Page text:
Can my son sue his criminal defense attorney for malpractice?

Asked over 1 year ago - Denver, CO

For 8 months my son worked with Attorney A on his case. (To my knowledge he only met attorney B one time) The day of trial, and un-announced to my son or anyone, attorney B showed up to represent him. My son questioned this and so did I. Attorney B said he was the trial attorney. But he was not prepared and did a very poor job of representing my son. My son requested attorney A to take over. But this did not happen. On top of that, my son did not receive all the evidence, in the case. Attorney B is attorney A's boss. But attorney A does do criminal trials. If you don't think he can sue them, does he have any re-coarse?
Thank you,

Attorney answers (3)

  1. Stephen Clark Harkess

    Contributor Level 20


    Lawyers agree

    Answered . Your son needs to consult with an attorney who handles legal malpractice claims. In order to have a case, he would need to show that his attorney did something that fell below the usual standard of care for attorneys and that the outcome would likely have been different if that had not happened. Whether he has a claim depends on just how unprepared his trial attorney was and whether it is more likely than not that an adequate level of preparation would have resulted in a different outcome.

    A malpractice case against a criminal defense attorney is extremely difficult to win due to the need to prove that it is more likely than not that the trial could have been won. The D.A. would not have taken the case to trial without a belief that he had a strong chance to win and if the D.A. would have won anyway then your son has no case. He will have to show a serious lapse and a very very strong defense in order to prevail.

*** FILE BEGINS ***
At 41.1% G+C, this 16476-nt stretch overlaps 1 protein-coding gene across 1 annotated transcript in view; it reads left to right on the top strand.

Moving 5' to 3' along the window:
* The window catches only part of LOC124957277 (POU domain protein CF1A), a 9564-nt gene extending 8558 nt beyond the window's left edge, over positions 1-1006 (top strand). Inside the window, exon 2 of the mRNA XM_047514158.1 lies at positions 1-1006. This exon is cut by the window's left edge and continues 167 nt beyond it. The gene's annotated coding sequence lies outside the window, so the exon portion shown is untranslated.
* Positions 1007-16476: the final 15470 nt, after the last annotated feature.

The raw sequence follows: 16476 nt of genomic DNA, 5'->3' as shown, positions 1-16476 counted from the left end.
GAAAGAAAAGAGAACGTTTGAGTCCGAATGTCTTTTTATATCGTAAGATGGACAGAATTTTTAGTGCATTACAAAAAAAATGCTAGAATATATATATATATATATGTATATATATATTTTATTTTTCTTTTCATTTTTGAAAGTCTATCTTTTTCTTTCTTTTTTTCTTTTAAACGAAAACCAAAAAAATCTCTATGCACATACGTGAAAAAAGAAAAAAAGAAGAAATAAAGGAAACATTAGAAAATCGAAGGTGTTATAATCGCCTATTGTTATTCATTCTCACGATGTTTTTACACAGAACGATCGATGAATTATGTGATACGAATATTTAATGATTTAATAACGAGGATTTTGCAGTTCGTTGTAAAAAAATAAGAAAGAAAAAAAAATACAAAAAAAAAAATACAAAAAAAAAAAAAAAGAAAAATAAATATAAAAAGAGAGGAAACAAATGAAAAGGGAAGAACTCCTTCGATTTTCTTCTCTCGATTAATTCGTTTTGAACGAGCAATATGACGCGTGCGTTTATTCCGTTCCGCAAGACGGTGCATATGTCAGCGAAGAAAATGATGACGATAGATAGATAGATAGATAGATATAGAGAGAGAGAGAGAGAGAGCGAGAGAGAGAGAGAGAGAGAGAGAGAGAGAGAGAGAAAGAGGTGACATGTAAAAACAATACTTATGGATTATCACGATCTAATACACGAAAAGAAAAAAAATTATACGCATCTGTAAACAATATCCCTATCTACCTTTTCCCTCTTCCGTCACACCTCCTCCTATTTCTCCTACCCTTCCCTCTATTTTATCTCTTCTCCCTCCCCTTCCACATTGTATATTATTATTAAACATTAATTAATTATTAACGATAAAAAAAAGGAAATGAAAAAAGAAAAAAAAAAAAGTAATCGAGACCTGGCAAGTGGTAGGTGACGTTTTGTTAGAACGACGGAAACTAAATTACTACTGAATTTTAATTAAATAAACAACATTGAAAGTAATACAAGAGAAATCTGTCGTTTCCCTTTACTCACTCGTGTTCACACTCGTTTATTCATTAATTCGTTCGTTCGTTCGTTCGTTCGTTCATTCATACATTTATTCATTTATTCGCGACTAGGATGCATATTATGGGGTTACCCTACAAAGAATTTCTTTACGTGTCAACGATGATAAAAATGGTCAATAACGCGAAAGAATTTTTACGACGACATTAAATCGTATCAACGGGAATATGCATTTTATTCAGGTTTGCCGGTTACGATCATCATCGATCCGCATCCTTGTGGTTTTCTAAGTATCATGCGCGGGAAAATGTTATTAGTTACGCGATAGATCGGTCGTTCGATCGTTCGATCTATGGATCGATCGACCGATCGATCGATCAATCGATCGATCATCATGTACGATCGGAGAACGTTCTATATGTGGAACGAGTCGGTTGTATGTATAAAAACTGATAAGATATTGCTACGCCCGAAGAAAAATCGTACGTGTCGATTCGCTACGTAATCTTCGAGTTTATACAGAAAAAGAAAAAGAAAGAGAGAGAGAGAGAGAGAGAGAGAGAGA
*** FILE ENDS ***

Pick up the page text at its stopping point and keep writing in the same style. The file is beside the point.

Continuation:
You can reach Harkess & Salter LLC at (303) 531-5380 or Stephen Harkess is an attorney... more
  2. Christopher Daniel Leroi

    Contributor Level 20


    Lawyers agree

    Answered . My colleague is correct. You would need to consult with a medical malpractice attorney here locally and have them contact a criminal defense attorney who would attest that Attorney B committed malpractice and was negligent in his representation of your son. Depending on the case, the attorney's experience, etc. it might be malpractice or it might not. The key question is whether a criminal defense attorney who was properly prepared would have been able to obtain a different verdict of not guilty from the jury.

    The information provided in this answer does not create an attorney-client relationship. If you are interested in... more
  3. David Ian Schoen


    Contributor Level 20


    Lawyers agree

    Answered . Only if the attorney committed malpractice. I am sure your son hired the firm, not the individual attorney. It looks like he got the more experienced (if not better) attorney. Your son could have spoken up at the time and had an opportunity to hire a new attorney if having attorney A handle the case was that important to him.

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